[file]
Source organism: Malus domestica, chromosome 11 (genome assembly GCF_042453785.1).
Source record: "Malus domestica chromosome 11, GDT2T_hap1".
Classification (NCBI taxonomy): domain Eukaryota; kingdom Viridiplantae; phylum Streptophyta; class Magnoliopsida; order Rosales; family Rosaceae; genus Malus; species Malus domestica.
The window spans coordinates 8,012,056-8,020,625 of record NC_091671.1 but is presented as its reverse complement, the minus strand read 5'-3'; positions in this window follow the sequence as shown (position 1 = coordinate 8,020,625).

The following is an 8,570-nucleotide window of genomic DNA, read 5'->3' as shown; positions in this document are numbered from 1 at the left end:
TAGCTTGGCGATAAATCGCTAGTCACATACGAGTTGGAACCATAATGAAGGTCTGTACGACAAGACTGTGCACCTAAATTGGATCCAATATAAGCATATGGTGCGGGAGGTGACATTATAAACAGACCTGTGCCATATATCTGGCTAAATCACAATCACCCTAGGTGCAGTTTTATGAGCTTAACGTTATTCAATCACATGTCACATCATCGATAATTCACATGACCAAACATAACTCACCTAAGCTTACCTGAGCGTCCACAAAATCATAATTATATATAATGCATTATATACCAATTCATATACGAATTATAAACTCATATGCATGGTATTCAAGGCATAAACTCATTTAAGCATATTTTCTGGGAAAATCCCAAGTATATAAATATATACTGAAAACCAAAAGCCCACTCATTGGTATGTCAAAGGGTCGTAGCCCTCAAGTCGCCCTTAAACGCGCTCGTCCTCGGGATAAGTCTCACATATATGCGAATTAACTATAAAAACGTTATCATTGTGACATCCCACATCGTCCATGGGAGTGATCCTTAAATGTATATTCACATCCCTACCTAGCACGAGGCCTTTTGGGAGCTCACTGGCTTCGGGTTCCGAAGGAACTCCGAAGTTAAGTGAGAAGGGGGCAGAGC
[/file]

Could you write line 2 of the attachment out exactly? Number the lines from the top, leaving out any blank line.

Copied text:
Source record: "Malus domestica chromosome 11, GDT2T_hap1".